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The role of the Vice-Chancellor

The role of the Vice‑Chancellor
Te tūraka o te Tumu Whakarae

Kaweka Matua

Ko tā te Tumu Whakarae kawe ko te ārahi me kā whakahaereka katoa o te Whare Wānaka, te whakaū o te Whare Wānaka ki ōhona haepapa Tiriti o Waitangi, ā, ko te whakatau hoki o te hapori whānui. E noho ana te tūka nei ki raro i te Rūnaka Matua o te Whare Wānaka, ka mahi kātahi ki te Tumu Mātāmua, te Rūnaka me te kāhui hautū. Me ārahi e te Tumu Whakarae te hapori o te Whare Wānaka kia whaoa ai te aruka, kia whakatinana ai kā wawata o tō te Whare Wānaka anō āpōpō.

Continue reading in te reo Māori

Key responsibilities

The Vice-Chancellor is responsible for the overall leadership and management of the University, the University’s Te Tiriti o Waitangi commitments, and its engagement with the wider community. Reporting to the University Council, the Vice-Chancellor works closely with the Chancellor, Council, and executive team. The position is accountable for leading the University community to shape and realise the University’s future.

Treaty partnership

  • Advance the University’s partnership with Mana Whenua, Iwi and Māori to honour Te Tiriti o Waitangi, ensure Treaty-compliance, and progress implementation of the University’s Māori Strategic Framework, including the achievement of the University’s Māori development and engagement goals.

Strategic leadership

  • Provide inspirational and effective leadership which ensures that the University of Otago’s international reputation as a premier research-led university is further advanced.
  • Implement and contribute towards a vision and strategic direction for the University that builds on existing strengths, past successes and the direction articulated in the current shaping of the University’s Vision 2040 strategic agenda.
  • Ensure an outstanding student experience, including the provision of learning opportunities which equip students to confront effectively an uncertain and complex future.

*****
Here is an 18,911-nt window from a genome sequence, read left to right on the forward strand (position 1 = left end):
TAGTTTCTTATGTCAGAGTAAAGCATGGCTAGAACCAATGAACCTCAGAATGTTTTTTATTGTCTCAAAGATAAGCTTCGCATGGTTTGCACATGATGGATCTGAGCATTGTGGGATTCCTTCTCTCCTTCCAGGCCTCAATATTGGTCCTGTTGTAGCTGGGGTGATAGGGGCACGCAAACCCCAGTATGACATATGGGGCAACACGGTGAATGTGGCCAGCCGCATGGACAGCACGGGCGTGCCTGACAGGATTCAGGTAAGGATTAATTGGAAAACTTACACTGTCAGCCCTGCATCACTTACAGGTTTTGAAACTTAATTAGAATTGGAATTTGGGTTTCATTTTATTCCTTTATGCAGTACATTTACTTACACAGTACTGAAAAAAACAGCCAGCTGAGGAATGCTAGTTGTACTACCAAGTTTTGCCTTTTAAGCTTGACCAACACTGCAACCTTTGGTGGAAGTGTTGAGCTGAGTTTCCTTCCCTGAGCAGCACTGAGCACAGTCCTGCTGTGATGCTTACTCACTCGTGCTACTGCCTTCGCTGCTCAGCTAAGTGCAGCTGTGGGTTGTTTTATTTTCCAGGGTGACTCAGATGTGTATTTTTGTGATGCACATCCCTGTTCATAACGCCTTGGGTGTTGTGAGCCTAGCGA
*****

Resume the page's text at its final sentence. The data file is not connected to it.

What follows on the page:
• Oversee planning to develop and maintain the University’s infrastructure across all its campuses.
  • Enhance the University’s position as an international leader in researching and advancing economic, environmental, and social sustainability (having regard to and promoting the United Nations Sustainable Development Goals 2030).
  • Stimulate a culture of high engagement, collegiality, equity, inclusion and performance in which staff and students are encouraged to reach their potential and are valued for the diversity of their knowledge and perspective.

Operational leadership

  • Lead the academy so as to continually enhance the University’s strengths in research, teaching and service.
  • Provide effective financial oversight and management consistent with the University’s strategic priorities and goals, and the financial targets approved by the University Council.
  • Ensure continued success in attracting, retaining, and nurturing outstanding staff and students.
  • Lead the University so as to promote the University values of respect, integrity, curiosity and community.
  • Actively engage with staff and students to ensure a shared commitment to the vision and goals of the University.
  • Ensure efficient and effective administration to support the core mission of the University.


  • Promote active engagement with Māori and Pacific peoples, locally, nationally and regionally in order to support and deliver outstanding education and research outcomes and improve equity.
  • Ensure active community engagement and outreach across Aotearoa New Zealand on issues affecting the common good.
  • Significantly enhance the University’s international partnerships with leading universities and research institutions to expand academic and research programmes.